Facebook Never ‘Passed’ On Music. And These Numbers Prove It

When people say that Facebook ‘passed’ on music or missed a golden opportunity, what they’re really saying is that Facebook passed on a specific type of music model.

That is, a MySpace Music-style approach that featured centralized artist pages, and a hub concept subsequently championed by startups like BandPage and FanRx.

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This morning, an executive at Facebook shared these 2012, post-Open Graph music-related stats with us by email.  The message was obvious: we never passed on music, thank you very much.


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Since launching Open Graph last September, 62.6 million songs have been played 22 billion times. This is about 210,000 years’ worth of music. (this is songs played through music apps and shared to Facebook).


Music app stats:


– The web and iOS music app presents curated playlists to people, based on day, time mood and activity.

– Facebook is their top driver of new users, and the number of daily active users signing in through Facebook has increased 10x over the last five months.

– Facebook-connected users listen an average of 20% longer than non-connected Facebook users.


Deezer (just did a panel w/ Facebook at Le Web):

– iOS, Android and web app to share favorite music and listening activity.

– 3x the amount of people using the app since integrating with Facebook

– Adding 50K new users per day



– After integrating with Open Graph, found that Facebook-connected users were more than twice as likely to become paying users.



– social internet radio app enables people to select play lists based on mood, genre or artist

– 8tracks users generate 4M Open Graph shares weekly, resulting in 65 million story impressions

– Facebook is one of their major sources of referral traffic



– Taiwan-based iOS and Android app that enables people to share their listening activity with friends

– provides lyrics so people can sing along w/ their favorite tunes

– Over 50M actions are shared back to timeline each month

– Over 50% of new users sign in via Facebook



– Indian-based mobile and desktop app has experienced exponential growth

since launching in Dec. of last year

– Generated nearly 2.3B impressions

– Daily referral traffic from Facebook has grown 30x and monthly music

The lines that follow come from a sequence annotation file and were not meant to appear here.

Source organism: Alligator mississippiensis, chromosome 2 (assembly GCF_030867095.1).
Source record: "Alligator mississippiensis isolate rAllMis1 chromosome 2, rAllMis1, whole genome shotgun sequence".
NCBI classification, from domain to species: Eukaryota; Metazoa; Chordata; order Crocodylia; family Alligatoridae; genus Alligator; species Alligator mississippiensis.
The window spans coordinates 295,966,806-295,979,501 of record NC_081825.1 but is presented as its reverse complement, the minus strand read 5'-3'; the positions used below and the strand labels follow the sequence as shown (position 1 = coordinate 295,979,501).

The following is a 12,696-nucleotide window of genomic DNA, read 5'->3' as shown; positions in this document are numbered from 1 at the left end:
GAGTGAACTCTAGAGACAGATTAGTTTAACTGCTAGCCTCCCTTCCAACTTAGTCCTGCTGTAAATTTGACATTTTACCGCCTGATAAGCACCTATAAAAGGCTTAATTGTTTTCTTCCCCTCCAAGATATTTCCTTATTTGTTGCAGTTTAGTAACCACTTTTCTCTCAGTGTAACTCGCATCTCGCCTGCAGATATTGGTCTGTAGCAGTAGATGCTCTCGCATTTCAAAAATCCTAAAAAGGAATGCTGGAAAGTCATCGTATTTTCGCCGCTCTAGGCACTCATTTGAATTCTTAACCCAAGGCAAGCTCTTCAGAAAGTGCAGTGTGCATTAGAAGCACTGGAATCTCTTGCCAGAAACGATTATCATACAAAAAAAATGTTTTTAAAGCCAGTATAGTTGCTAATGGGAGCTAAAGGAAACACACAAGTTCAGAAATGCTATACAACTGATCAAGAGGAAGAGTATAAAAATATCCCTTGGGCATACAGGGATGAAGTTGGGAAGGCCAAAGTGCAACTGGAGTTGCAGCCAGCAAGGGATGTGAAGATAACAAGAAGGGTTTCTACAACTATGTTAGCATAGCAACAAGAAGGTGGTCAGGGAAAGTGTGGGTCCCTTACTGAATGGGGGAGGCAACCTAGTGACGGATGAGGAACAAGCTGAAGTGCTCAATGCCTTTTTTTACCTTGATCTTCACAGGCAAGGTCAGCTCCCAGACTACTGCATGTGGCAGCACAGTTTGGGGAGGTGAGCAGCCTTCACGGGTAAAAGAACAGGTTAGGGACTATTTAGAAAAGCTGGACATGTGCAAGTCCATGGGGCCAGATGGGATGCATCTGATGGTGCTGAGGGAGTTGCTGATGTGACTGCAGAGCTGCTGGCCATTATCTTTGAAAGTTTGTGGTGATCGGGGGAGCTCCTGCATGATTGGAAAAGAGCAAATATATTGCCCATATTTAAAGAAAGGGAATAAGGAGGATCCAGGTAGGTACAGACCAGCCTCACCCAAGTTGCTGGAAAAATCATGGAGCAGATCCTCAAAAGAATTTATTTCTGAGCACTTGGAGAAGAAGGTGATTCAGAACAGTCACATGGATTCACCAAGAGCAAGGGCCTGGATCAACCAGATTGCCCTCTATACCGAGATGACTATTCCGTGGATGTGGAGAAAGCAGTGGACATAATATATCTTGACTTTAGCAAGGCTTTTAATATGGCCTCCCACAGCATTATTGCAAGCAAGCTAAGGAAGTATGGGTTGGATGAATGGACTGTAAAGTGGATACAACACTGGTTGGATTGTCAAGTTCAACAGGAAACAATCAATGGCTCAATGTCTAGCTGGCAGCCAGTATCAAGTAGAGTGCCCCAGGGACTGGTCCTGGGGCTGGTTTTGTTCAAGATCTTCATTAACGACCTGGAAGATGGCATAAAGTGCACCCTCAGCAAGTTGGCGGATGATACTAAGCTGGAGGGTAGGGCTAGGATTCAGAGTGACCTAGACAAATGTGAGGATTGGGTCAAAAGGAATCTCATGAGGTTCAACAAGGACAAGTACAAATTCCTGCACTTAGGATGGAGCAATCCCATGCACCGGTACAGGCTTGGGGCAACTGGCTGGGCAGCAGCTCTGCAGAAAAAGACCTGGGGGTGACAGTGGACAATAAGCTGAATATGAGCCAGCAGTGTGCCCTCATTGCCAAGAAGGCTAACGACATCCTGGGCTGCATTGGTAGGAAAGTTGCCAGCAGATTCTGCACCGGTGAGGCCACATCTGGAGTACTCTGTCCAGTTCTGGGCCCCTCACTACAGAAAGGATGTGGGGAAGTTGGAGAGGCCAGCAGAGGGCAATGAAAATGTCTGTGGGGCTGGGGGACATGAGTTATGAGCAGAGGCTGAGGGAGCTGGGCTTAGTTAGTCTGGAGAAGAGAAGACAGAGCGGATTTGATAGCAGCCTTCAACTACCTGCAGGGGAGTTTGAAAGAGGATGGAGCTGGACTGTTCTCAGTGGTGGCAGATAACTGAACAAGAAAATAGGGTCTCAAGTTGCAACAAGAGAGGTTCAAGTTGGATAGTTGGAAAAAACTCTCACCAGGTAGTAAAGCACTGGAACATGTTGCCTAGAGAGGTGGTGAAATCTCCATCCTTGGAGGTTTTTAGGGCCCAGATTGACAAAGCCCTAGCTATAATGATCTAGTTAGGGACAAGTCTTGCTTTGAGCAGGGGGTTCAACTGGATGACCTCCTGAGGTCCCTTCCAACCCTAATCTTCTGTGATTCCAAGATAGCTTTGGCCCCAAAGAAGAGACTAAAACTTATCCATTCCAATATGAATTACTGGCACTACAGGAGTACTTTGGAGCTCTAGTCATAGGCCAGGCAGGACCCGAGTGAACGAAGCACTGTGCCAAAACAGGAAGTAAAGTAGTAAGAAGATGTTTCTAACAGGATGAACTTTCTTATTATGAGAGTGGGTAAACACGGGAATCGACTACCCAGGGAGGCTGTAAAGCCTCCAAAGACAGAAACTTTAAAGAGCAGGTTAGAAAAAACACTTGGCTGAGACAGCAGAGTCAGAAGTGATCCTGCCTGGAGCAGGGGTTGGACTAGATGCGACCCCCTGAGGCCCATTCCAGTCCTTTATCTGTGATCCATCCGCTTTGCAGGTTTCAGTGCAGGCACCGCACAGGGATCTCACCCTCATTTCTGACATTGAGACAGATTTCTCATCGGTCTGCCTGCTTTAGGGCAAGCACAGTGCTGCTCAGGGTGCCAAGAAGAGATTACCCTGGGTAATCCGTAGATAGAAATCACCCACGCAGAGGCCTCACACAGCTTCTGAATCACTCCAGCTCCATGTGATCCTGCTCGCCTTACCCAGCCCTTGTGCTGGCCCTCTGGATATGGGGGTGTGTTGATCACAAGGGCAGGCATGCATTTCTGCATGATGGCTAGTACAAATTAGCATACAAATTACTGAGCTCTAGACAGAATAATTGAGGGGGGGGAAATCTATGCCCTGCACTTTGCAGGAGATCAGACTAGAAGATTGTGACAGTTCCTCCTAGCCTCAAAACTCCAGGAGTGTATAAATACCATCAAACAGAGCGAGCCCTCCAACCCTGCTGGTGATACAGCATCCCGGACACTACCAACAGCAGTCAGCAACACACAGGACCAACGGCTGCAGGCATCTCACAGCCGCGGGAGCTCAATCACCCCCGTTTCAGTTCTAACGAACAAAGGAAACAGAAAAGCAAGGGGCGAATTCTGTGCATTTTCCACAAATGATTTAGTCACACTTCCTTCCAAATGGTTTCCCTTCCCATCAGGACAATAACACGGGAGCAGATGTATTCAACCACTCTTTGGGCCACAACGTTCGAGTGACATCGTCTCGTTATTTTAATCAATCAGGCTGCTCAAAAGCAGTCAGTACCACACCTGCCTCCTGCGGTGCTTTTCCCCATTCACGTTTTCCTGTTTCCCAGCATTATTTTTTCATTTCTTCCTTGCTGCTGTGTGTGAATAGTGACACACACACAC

streams have grown by over 200%



– web and mobile app lets people share favorite songs by identifying music playing around them and enabling them to share the song w/ a photo, location and comment

– Monthly active users are up over 50% from last month

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4 Responses

  1. Casey

    22 billion plays in over a year is impressive, until you figure Pandora had more plays than that in the last quarter alone. Then all of a sudden the world’s largest social network and all their partners combined does not sound so impressive.

  2. Will Beamen

    Those Pandora stats are very impressive compared to Facebook’s numbers they released! Pandora murders the 1Billion users on FB with only 56 million people in the US. Also, I thought it was pretty interesting to see that FB has 63 million songs (not really having but their partners in aggregate across 1B people) vs Myspace’s catalog of 52 million songs. In short, consumption and catalog are not that impressive when you look at the numbers relative to Pandora and Myspace.

  3. Visitor

    what about the number of wall plays of YouTube and SoundCloud embeds?

  4. Erich Ludwig

    There are only 2 real interesting stats on this list – the rest are general observations of how music apps/services can be used on a massively popular social website – but don’t actually speak to the power of Facebook to do anything in music.

    The relevant stats:


    >- Facebook-connected users listen an average of 20% longer

    >than non-connected Facebook users.

    Interesting because it shows a difference in FB v non-FB use of a specific service, and may appear to show some value proposition for FB.


    >- After integrating with Open Graph, found that Facebook

    >connected users were more than twice as likely to become

    >paying users.

    Interesting because again it appears to show a value proposition for integration with Facebook.
    Everything else is just noise….